Notwithstanding these new dictates, the basic tenets of the Rule 12(b)(6) standard of review have remained static. Spence v. Brownsville Area Sch. Dist., No. Civ.A.08-626, 2008 WL 2779079, at *2 (W.D. Pa. July 15, 2008). The general rules of pleading still require only a short and plain statement of the claim showing that the pleader is entitled to relief and need not contain detailed factual allegations. Phillips, 515 F.3d at 233. Further, the court must "accept all factual allegations in the complaint as true and view them in the light most favorable to the plaintiff." Buck v. Hampton Twp. Sch. Dist., 452 F.3d 256, 260 (3d Cir. 2006). Finally, the court must "determine whether, under any reasonable reading of the complaint, the plaintiff may be entitled to relief." Pinkerton v. Roche Holdings Ltd., 292 F.3d 361, 374 n.7 (3d Cir. 2002).

III. DISCUSSION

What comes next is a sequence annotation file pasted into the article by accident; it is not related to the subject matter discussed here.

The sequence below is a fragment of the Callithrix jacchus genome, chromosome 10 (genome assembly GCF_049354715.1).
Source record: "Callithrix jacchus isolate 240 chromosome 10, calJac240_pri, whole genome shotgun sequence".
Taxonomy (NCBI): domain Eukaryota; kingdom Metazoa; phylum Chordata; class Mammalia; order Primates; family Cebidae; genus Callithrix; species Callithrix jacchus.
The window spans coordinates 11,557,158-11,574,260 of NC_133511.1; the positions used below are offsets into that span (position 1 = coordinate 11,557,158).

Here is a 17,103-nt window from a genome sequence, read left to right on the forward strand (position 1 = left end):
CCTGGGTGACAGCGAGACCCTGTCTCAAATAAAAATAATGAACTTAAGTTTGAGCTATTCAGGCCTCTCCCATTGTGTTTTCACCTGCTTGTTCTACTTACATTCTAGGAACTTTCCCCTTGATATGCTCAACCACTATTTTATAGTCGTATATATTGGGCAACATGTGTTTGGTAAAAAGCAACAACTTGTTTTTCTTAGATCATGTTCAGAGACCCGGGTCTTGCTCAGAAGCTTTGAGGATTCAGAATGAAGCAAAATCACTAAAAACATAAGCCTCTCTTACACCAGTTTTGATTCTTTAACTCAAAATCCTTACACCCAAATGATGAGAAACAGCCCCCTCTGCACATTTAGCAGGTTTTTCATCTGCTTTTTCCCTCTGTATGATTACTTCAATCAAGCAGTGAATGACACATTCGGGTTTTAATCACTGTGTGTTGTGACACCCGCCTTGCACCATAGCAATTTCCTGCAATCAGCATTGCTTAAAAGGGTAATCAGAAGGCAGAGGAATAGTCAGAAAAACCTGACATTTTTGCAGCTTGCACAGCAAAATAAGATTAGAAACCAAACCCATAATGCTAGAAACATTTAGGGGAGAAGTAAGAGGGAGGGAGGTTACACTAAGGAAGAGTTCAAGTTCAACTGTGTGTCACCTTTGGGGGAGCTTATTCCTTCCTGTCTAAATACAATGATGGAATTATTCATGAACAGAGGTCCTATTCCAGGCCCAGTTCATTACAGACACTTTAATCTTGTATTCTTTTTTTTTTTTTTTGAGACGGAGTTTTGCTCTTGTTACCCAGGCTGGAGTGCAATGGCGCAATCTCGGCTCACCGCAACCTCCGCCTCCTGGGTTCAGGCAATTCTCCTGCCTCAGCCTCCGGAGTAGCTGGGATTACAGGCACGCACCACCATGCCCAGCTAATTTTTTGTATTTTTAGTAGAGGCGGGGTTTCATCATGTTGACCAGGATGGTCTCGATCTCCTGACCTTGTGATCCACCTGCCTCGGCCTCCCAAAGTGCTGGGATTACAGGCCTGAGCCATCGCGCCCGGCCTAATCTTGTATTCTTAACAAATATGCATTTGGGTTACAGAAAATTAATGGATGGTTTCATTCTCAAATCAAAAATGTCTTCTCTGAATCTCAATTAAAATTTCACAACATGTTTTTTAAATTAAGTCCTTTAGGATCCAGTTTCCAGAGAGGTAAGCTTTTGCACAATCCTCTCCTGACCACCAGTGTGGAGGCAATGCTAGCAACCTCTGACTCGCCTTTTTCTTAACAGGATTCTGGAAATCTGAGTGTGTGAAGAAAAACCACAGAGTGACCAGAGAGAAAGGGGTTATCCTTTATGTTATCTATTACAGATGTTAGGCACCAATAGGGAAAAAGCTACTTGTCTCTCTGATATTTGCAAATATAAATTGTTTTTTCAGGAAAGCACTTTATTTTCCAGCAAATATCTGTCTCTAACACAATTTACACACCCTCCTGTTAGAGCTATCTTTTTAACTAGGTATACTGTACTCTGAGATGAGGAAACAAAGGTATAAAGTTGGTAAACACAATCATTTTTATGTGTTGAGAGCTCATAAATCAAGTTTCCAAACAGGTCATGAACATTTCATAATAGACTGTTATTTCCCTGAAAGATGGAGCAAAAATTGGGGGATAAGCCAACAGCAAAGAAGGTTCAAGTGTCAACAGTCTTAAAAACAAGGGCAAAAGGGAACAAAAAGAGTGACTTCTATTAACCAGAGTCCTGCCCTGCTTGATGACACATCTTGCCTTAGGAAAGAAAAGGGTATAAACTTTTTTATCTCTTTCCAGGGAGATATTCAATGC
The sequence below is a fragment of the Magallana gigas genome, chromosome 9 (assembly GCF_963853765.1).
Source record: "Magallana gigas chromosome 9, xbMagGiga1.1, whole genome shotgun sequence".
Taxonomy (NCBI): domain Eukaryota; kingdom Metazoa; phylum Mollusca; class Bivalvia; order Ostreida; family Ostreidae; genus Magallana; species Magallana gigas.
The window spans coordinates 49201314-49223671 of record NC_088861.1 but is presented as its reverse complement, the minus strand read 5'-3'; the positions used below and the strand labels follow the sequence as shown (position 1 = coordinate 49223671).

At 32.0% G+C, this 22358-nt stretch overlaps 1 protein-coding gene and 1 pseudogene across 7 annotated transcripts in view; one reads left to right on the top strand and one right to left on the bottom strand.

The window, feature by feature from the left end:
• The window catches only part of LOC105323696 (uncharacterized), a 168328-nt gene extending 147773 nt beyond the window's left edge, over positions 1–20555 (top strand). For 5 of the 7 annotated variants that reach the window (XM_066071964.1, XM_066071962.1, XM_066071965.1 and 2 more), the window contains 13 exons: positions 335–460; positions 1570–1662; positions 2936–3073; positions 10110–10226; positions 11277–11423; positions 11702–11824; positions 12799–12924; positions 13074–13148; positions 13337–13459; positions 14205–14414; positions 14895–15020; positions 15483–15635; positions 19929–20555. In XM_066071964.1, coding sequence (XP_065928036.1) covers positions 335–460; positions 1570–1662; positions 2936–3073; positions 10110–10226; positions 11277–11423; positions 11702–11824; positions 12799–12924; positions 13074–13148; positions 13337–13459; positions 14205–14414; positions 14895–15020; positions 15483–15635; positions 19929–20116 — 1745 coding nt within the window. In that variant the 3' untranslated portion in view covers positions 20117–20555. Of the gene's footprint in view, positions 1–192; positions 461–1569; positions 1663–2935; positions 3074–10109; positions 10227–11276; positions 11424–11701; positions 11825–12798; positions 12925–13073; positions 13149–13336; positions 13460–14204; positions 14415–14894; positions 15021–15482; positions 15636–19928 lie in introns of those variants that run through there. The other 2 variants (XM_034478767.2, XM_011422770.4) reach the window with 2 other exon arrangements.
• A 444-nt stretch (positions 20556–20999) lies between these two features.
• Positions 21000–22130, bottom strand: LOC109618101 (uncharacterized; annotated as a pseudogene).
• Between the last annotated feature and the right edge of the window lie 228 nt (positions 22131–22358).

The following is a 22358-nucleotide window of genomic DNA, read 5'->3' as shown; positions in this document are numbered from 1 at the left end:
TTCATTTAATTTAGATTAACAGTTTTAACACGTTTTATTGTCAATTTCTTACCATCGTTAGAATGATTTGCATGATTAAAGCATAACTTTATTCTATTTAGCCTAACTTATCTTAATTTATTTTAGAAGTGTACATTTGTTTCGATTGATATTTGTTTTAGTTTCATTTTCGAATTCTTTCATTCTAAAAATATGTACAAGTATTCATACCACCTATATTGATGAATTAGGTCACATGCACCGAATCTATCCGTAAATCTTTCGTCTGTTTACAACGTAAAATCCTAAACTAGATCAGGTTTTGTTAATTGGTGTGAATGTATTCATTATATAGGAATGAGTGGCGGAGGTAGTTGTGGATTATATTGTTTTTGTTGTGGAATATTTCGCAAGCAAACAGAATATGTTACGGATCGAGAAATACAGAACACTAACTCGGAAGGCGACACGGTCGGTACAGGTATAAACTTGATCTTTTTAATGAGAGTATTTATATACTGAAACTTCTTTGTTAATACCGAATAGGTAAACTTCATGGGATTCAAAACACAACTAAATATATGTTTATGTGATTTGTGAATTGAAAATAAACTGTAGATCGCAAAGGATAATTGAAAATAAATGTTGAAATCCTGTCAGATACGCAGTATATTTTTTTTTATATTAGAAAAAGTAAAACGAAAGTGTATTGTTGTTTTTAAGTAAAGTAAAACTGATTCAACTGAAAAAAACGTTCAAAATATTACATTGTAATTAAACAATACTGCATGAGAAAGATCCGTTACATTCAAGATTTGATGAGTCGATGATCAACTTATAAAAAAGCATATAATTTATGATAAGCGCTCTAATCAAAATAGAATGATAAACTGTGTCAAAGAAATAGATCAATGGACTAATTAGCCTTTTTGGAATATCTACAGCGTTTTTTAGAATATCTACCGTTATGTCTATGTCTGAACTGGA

Defendant moves to dismiss Count Two of Plaintiff's Complaint, which asserts a claim for bad faith. To establish bad faith under 42 Pa. C.S. § 8371, a plaintiff must demonstrate that the insurer (1) lacked a reasonable basis for denying benefits and (2) knew or recklessly disregarded its lack of a reasonable basis. Klinger v. State Farm Mut. Auto. Ins. Co., 115 F.3d 230, 233 (3d Cir. 1997); Terletsky v. Prudential Prop. & Cas. Ins. Co., 649 A.2d 680, 688 (Pa. Super. Ct. 1999). In the insurance context, bad faith denotes a "frivolous or unfounded" refusal to pay policy proceeds, which imports a dishonest purpose and a breach of a known duty, such as good faith and fair dealing. Polselli v. Nationwide Mut. Fire Ins. Co., 23 F.3d 747, 751 (3d Cir. 1994) (quotations omitted). While mere negligence or bad judgment are insufficient, a showing of reckless disregard will suffice to establish bad faith. 3039 B Street Assoc. Inc. v. Lexington Ins. Co., 740 F.Supp.2d 671, 677 (E.D. Pa. 2010), aff'd, 444 F.Appx. 610 (3d Cir. 2011).